DAYTONA BEACH — The start of this year’s Black History Month, Ersula Knox Odom could be found doing what she does every February, portraying educator, stateswoman, philanthropist, humanitarian and civil rights activist Mary McLeod Bethune. This year, however, she was met with a surprise.
At the end of her performance entitled “Dr. Mary McLeod Bethune’s Comes to Life,” in the chapel at Bethune-Cookman University, a woman walked up to Odom while she was still in character and said, “Hello grandmother” while giving her a warm embrace.
The woman was Evelyn Bethune, Bethune’s granddaughter. Just the night before, during a post-performance question and answer session, Odom told the Museum of Arts & Science audience in Daytona Beach that she could not answer about the family’s reaction to her performance because she was not aware of anyone having seen her perform. Now she can.
Evelyn raved about how she loved the way her grandmother was being portrayed, and strongly urged Odom to continue as long as possible so the legacy would live on. Odom was overjoyed.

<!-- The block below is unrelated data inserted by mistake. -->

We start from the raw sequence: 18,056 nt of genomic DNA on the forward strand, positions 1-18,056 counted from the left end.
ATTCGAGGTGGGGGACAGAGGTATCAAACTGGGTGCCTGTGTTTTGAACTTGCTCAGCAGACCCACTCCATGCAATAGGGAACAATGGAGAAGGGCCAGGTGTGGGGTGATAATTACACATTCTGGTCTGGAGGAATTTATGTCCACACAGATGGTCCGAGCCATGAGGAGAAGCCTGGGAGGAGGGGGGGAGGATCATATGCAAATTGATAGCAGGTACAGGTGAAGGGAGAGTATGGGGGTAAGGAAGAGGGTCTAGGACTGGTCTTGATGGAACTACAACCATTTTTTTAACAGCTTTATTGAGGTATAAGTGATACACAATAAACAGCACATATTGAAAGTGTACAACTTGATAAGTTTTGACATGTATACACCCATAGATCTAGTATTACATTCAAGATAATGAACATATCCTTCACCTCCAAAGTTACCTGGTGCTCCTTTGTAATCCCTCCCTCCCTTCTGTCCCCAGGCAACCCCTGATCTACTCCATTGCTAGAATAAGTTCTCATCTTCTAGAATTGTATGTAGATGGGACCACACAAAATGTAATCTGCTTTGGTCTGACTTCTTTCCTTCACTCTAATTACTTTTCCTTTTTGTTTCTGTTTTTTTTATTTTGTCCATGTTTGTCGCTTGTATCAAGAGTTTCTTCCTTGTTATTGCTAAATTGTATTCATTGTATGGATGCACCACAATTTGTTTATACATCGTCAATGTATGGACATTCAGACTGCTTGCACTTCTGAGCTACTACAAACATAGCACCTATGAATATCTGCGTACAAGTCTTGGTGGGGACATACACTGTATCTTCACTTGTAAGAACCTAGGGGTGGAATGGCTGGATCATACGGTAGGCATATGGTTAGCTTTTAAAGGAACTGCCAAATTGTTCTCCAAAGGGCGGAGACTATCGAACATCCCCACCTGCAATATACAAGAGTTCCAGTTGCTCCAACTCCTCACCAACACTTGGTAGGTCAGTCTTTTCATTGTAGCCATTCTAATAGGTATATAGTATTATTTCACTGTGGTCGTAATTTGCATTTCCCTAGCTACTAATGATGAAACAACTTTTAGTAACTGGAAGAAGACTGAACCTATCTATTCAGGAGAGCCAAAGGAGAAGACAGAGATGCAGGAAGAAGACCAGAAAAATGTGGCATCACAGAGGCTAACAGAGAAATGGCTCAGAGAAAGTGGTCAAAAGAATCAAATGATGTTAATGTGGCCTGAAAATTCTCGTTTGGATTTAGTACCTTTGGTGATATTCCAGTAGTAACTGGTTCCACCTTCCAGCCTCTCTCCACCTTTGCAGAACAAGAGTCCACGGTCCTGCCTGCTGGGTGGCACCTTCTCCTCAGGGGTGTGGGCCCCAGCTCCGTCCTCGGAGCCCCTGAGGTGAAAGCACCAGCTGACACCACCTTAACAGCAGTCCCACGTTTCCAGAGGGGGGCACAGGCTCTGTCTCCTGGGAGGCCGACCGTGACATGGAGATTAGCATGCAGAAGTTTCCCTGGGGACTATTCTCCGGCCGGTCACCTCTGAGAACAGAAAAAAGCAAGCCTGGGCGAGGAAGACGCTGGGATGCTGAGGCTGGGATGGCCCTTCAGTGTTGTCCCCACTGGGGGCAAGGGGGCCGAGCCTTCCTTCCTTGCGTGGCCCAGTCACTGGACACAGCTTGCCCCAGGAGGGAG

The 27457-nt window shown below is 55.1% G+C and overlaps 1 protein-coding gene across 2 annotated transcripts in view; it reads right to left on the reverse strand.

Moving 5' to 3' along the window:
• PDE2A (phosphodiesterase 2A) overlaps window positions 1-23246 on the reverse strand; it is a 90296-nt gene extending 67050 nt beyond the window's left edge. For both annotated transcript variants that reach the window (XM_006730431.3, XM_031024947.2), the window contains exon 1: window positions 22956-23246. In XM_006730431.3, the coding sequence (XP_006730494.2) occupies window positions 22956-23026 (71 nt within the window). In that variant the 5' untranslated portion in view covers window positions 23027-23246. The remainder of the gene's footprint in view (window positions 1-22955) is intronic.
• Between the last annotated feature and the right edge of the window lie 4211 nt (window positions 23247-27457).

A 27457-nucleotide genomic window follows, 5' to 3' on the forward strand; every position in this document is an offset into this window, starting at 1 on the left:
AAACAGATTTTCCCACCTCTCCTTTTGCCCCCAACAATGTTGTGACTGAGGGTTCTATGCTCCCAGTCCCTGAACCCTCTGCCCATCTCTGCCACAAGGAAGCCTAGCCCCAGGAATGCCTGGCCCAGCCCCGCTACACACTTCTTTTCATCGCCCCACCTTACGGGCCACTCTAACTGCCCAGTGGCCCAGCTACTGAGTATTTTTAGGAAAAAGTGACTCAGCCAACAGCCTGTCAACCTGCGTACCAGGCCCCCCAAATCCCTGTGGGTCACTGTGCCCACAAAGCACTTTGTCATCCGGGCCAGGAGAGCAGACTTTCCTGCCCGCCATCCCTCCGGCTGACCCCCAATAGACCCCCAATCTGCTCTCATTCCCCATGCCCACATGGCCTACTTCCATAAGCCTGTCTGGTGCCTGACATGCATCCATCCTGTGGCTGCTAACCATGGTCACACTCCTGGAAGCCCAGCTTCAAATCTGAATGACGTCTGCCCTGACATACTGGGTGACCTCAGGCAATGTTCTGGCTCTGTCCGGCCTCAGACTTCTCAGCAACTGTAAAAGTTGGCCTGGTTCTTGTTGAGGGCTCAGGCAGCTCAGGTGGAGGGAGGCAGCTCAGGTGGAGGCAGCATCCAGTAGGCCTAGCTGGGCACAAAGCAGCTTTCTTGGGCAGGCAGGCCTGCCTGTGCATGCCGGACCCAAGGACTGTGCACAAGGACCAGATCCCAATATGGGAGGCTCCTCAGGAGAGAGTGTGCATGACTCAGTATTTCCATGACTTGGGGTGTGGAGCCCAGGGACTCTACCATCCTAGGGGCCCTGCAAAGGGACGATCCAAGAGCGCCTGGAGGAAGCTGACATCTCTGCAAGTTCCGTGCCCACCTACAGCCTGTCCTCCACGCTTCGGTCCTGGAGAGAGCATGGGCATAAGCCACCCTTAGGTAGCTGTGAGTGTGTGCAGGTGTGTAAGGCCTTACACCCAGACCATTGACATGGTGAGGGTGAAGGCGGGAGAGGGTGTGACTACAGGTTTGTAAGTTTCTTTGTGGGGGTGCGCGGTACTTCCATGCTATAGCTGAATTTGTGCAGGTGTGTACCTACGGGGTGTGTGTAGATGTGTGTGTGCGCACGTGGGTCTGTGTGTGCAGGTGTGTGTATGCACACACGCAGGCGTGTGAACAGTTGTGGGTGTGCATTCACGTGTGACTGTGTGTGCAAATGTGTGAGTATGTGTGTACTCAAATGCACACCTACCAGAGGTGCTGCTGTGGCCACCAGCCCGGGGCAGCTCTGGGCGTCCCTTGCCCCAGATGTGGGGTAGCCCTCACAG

The host for the evening and curator/director of the Mary McLeod Bethune Foundation, Dr. Ashley Robertson, told the audience she had fact-checked Odom and was quietly cheering throughout the presentation. And, the president of Bethune-Cookman University Alumni Association of Tallahassee said she was a “representative from your future.”
Audiences at the Largo Public Library, Pathways Christian Fellowship Center in Bradenton, the Plant City Museum, Fort Pierce and the LaBelle Heritage Museum all had a chance to watch history come to live this month. But don’t worry; she will be appearing at Dunedin Library Tuesday, Feb. 21, Eckerd College Feb. 22 and at Orlando’s Wells Built Museum of African American History on Feb. 25.
Odom will also be displaying exhibits of Dr. Mary McLeod Bethune, African Americans of Tampa and the Hillsborough County School Board Legends at the Florida State Fair as a part of the celebration of Black History Month.